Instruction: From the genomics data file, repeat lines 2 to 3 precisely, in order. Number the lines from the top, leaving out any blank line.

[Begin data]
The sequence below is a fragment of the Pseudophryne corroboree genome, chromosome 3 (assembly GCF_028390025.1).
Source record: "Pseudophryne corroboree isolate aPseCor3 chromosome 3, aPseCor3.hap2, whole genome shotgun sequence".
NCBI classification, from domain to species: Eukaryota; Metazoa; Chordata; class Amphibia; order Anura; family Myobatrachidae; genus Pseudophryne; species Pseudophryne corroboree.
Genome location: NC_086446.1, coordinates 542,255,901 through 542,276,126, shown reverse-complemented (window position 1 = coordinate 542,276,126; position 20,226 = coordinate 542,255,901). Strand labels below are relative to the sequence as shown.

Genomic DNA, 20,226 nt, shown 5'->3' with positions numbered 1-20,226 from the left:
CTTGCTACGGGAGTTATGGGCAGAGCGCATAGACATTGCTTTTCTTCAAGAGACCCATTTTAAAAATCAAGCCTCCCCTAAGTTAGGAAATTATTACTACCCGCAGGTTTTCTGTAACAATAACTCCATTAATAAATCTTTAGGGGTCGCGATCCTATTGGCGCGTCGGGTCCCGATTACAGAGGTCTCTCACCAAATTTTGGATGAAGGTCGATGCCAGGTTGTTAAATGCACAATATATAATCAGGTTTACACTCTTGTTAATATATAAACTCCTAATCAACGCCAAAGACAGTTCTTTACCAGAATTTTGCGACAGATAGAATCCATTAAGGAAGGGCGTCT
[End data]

Source record: "Pseudophryne corroboree isolate aPseCor3 chromosome 3, aPseCor3.hap2, whole genome shotgun sequence".
NCBI classification, from domain to species: Eukaryota; Metazoa; Chordata; class Amphibia; order Anura; family Myobatrachidae; genus Pseudophryne; species Pseudophryne corroboree.